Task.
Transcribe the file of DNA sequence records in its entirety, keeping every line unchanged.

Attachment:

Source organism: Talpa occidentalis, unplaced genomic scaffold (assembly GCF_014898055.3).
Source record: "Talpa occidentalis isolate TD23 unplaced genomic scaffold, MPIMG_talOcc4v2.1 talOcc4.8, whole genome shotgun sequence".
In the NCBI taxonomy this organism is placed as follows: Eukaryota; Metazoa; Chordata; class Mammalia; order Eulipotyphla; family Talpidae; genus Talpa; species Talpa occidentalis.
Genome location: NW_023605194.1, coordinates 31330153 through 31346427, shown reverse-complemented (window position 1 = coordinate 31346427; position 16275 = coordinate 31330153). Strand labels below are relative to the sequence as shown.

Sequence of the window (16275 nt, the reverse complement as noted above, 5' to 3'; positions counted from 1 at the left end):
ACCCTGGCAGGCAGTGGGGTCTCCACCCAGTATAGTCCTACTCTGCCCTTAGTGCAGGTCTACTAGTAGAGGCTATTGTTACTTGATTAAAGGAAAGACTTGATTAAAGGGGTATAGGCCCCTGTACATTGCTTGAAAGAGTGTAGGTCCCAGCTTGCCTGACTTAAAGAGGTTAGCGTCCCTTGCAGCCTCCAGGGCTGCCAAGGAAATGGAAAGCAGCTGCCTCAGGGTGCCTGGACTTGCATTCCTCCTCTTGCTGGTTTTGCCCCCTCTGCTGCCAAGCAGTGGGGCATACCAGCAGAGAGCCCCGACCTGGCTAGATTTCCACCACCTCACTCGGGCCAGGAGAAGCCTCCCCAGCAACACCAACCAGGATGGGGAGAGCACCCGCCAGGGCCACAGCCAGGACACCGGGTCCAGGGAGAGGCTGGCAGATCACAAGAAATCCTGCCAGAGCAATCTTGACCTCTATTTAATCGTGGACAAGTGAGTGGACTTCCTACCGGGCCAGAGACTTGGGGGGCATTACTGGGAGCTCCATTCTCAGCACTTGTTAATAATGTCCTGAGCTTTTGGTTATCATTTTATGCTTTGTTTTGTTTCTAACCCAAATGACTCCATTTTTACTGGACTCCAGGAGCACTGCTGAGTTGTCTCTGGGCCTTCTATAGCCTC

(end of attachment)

Source organism: Talpa occidentalis, unplaced genomic scaffold (assembly GCF_014898055.3).
Source record: "Talpa occidentalis isolate TD23 unplaced genomic scaffold, MPIMG_talOcc4v2.1 talOcc4.8, whole genome shotgun sequence".
In the NCBI taxonomy this organism is placed as follows: Eukaryota; Metazoa; Chordata; class Mammalia; order Eulipotyphla; family Talpidae; genus Talpa; species Talpa occidentalis.
Genome location: NW_023605194.1, coordinates 31330153 through 31346427, shown reverse-complemented (window position 1 = coordinate 31346427; position 16275 = coordinate 31330153). Strand labels below are relative to the sequence as shown.

Sequence of the window (16275 nt, the reverse complement as noted above, 5' to 3'; positions counted from 1 at the left end):
ACCCTGGCAGGCAGTGGGGTCTCCACCCAGTATAGTCCTACTCTGCCCTTAGTGCAGGTCTACTAGTAGAGGCTATTGTTACTTGATTAAAGGAAAGACTTGATTAAAGGGGTATAGGCCCCTGTACATTGCTTGAAAGAGTGTAGGTCCCAGCTTGCCTGACTTAAAGAGGTTAGCGTCCCTTGCAGCCTCCAGGGCTGCCAAGGAAATGGAAAGCAGCTGCCTCAGGGTGCCTGGACTTGCATTCCTCCTCTTGCTGGTTTTGCCCCCTCTGCTGCCAAGCAGTGGGGCATACCAGCAGAGAGCCCCGACCTGGCTAGATTTCCACCACCTCACTCGGGCCAGGAGAAGCCTCCCCAGCAACACCAACCAGGATGGGGAGAGCACCCGCCAGGGCCACAGCCAGGACACCGGGTCCAGGGAGAGGCTGGCAGATCACAAGAAATCCTGCCAGAGCAATCTTGACCTCTATTTAATCGTGGACAAGTGAGTGGACTTCCTACCGGGCCAGAGACTTGGGGGGCATTACTGGGAGCTCCATTCTCAGCACTTGTTAATAATGTCCTGAGCTTTTGGTTATCATTTTATGCTTTGTTTTGTTTCTAACCCAAATGACTCCATTTTTACTGGACTCCAGGAGCACTGCTGAGTTGTCTCTGGGCCTTCTATAGCCTC